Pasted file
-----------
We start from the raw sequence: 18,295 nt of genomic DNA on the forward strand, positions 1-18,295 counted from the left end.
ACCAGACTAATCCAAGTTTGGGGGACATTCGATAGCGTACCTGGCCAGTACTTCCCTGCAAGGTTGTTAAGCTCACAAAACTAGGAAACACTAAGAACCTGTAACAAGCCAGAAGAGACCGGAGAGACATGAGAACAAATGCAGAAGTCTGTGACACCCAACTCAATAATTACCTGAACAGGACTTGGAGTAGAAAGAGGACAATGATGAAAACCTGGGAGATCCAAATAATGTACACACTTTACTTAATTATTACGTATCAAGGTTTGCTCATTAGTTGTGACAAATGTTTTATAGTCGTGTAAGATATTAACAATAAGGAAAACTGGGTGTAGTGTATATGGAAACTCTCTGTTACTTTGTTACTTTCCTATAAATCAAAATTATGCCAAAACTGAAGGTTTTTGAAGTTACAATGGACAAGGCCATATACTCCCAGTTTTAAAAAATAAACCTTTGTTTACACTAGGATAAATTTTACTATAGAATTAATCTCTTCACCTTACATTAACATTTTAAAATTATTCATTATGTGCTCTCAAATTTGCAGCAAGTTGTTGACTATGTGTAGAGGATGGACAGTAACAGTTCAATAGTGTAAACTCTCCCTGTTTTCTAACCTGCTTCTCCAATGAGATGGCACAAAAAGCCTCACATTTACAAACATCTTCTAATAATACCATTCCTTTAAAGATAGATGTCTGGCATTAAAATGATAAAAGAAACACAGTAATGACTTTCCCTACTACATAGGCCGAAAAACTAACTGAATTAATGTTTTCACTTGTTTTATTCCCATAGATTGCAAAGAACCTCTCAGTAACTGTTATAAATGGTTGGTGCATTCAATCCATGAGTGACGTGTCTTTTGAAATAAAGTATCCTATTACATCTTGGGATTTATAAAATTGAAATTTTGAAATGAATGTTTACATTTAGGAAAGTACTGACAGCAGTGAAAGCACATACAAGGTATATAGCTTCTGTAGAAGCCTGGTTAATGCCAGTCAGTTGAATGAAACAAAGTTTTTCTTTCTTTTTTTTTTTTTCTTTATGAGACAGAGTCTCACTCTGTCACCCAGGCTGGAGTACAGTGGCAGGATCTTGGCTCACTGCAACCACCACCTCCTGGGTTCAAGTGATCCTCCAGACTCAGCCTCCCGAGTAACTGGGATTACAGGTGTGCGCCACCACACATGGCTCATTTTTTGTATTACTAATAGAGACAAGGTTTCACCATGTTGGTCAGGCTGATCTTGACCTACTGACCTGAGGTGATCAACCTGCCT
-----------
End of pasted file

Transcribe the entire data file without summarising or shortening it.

We start from the raw sequence: 18,295 nt of genomic DNA on the forward strand, positions 1-18,295 counted from the left end.
ACCAGACTAATCCAAGTTTGGGGGACATTCGATAGCGTACCTGGCCAGTACTTCCCTGCAAGGTTGTTAAGCTCACAAAACTAGGAAACACTAAGAACCTGTAACAAGCCAGAAGAGACCGGAGAGACATGAGAACAAATGCAGAAGTCTGTGACACCCAACTCAATAATTACCTGAACAGGACTTGGAGTAGAAAGAGGACAATGATGAAAACCTGGGAGATCCAAATAATGTACACACTTTACTTAATTATTACGTATCAAGGTTTGCTCATTAGTTGTGACAAATGTTTTATAGTCGTGTAAGATATTAACAATAAGGAAAACTGGGTGTAGTGTATATGGAAACTCTCTGTTACTTTGTTACTTTCCTATAAATCAAAATTATGCCAAAACTGAAGGTTTTTGAAGTTACAATGGACAAGGCCATATACTCCCAGTTTTAAAAAATAAACCTTTGTTTACACTAGGATAAATTTTACTATAGAATTAATCTCTTCACCTTACATTAACATTTTAAAATTATTCATTATGTGCTCTCAAATTTGCAGCAAGTTGTTGACTATGTGTAGAGGATGGACAGTAACAGTTCAATAGTGTAAACTCTCCCTGTTTTCTAACCTGCTTCTCCAATGAGATGGCACAAAAAGCCTCACATTTACAAACATCTTCTAATAATACCATTCCTTTAAAGATAGATGTCTGGCATTAAAATGATAAAAGAAACACAGTAATGACTTTCCCTACTACATAGGCCGAAAAACTAACTGAATTAATGTTTTCACTTGTTTTATTCCCATAGATTGCAAAGAACCTCTCAGTAACTGTTATAAATGGTTGGTGCATTCAATCCATGAGTGACGTGTCTTTTGAAATAAAGTATCCTATTACATCTTGGGATTTATAAAATTGAAATTTTGAAATGAATGTTTACATTTAGGAAAGTACTGACAGCAGTGAAAGCACATACAAGGTATATAGCTTCTGTAGAAGCCTGGTTAATGCCAGTCAGTTGAATGAAACAAAGTTTTTCTTTCTTTTTTTTTTTTTCTTTATGAGACAGAGTCTCACTCTGTCACCCAGGCTGGAGTACAGTGGCAGGATCTTGGCTCACTGCAACCACCACCTCCTGGGTTCAAGTGATCCTCCAGACTCAGCCTCCCGAGTAACTGGGATTACAGGTGTGCGCCACCACACATGGCTCATTTTTTGTATTACTAATAGAGACAAGGTTTCACCATGTTGGTCAGGCTGATCTTGACCTACTGACCTGAGGTGATCAACCTGCCT